A good yoga teacher won’t have you hopping from bridge pose to Warrior II back down to Bow pose and back up for a Triangle… that would be kind or absurd, and kind of exhausting.

Have a look at the traditional Ashtanga sequence for an idea of what I mean. Each section is carefully placed in an order that makes sense. Poses (for the most part) flow naturally together, and this allows for comfortable, safe transitions.

  • ​Keep it simple!

If I took one lesson from my Yoga Teacher Training it was this: Keep It Simple! For one, you don’t want to spend too long faffing about with your notes: you want to have a rough idea of it as you hit the mat. And if your memory is anything like mine, you’ll keep it simple for that reason alone!

In addition, the simpler it is, the more you’ll likely be able to drop in, reconnect with your breath and really enjoy your practise.


How Transformational Spaces Help Us Grow

Recently, a friend gifted me an incredible book, Yoga and the Quest for the True Self by Stephen Cope.

Part of my new approach to reading rich and complex books like this is to make notes; putting the ideas into my own words, as I understand them. I figure it’s worth keeping those notes here, where I can be accountable for actually going through this process and integrating what I learn.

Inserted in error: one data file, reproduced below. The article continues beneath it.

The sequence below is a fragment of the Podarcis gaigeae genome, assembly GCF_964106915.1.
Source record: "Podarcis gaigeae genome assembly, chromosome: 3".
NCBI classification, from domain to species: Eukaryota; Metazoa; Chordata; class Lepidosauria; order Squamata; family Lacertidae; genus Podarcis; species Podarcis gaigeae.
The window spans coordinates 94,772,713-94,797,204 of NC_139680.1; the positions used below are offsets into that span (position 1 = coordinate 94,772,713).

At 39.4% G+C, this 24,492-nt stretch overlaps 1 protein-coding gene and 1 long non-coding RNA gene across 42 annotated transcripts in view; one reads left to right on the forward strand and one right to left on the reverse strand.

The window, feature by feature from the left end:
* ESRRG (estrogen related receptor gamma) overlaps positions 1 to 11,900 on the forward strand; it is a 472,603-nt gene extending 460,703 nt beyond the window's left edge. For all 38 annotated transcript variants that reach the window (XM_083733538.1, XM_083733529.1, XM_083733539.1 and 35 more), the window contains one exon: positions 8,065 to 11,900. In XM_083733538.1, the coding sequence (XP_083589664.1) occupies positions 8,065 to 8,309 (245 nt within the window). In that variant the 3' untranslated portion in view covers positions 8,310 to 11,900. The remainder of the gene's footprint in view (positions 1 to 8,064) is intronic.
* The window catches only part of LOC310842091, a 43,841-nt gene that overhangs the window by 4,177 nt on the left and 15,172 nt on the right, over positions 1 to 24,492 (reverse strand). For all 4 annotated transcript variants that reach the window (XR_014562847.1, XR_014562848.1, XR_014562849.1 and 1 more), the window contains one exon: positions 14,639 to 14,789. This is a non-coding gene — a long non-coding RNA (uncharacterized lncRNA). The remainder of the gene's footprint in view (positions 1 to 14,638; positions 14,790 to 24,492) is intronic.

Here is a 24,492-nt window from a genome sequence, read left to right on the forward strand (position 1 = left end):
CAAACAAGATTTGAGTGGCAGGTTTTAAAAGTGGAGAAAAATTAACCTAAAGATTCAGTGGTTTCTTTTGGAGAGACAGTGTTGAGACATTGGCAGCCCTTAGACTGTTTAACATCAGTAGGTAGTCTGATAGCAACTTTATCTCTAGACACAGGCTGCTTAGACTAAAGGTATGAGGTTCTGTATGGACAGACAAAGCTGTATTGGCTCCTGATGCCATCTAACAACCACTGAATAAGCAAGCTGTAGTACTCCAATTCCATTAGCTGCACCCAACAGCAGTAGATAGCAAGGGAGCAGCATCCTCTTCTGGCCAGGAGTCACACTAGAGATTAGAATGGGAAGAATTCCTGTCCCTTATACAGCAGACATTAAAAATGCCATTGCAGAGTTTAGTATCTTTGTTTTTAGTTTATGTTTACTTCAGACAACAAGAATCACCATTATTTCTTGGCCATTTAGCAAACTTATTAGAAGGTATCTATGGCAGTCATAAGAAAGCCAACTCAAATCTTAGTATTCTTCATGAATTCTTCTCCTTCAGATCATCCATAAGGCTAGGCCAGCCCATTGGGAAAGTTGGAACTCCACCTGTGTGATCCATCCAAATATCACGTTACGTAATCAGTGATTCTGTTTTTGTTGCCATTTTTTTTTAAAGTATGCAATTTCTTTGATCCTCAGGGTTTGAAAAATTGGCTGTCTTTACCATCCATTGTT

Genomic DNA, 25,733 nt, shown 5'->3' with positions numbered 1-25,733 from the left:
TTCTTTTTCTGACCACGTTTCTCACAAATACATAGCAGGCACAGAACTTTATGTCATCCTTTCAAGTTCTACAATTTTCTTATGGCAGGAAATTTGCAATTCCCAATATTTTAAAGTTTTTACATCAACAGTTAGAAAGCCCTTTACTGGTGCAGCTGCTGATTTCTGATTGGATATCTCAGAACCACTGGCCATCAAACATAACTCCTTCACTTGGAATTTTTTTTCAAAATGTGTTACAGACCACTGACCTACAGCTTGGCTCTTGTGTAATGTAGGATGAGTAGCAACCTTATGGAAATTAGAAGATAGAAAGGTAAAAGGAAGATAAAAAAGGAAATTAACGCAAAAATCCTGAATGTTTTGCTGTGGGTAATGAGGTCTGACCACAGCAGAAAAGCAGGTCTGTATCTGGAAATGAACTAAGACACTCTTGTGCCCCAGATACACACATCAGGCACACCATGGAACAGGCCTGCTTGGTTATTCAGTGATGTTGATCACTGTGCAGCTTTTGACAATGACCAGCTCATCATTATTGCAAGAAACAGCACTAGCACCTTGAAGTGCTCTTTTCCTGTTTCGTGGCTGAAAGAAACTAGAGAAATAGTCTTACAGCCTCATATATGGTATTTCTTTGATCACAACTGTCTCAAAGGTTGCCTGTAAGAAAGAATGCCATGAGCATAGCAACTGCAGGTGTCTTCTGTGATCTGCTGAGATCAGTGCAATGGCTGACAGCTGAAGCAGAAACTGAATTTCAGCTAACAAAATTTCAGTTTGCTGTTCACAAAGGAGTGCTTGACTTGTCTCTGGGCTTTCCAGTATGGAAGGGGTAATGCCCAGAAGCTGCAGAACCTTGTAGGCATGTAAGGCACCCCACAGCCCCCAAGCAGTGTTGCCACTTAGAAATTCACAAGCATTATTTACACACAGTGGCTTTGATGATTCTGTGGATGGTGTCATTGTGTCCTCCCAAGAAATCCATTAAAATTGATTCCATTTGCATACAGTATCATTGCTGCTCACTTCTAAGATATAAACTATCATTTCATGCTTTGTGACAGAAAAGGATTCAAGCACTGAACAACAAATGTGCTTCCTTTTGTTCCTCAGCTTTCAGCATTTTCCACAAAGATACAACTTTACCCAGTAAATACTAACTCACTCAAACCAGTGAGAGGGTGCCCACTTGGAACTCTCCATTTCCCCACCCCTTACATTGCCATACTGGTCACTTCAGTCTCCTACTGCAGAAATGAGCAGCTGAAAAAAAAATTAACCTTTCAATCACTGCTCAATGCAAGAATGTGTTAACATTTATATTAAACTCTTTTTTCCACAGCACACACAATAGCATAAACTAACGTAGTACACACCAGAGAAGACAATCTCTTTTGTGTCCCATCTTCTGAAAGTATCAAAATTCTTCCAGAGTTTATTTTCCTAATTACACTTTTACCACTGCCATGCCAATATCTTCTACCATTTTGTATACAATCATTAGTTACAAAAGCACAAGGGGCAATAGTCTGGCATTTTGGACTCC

Here’s the first of these notes, based on chapter 2.

What Are Transformational Spaces?

These are the spaces we intuitively seek out (or get thrust into) at periods of great change in our life. They come in many forms: from institutions to physical spaces to relationships with an individual. Schools, college, the army, a mentor, a psychotherapist or a spiritual community are some examples Cope gives.

When we find one and hook into it, growth most certainly occurs. However, there are also spaces that pretend to be transformational – and fail to provide the conditions we need.

Here are the qualities Cope lists:

1) They create a quality of refuge

Rather than being forced to don a certain role like we do in most of our lives, these spaces offer a break from all that. If there is a role we take, it’s the role of the child, or the Fool card in the tarot deck. We approach our time there with a ‘don’t know’ mind, free from assumptions and our typical posturing.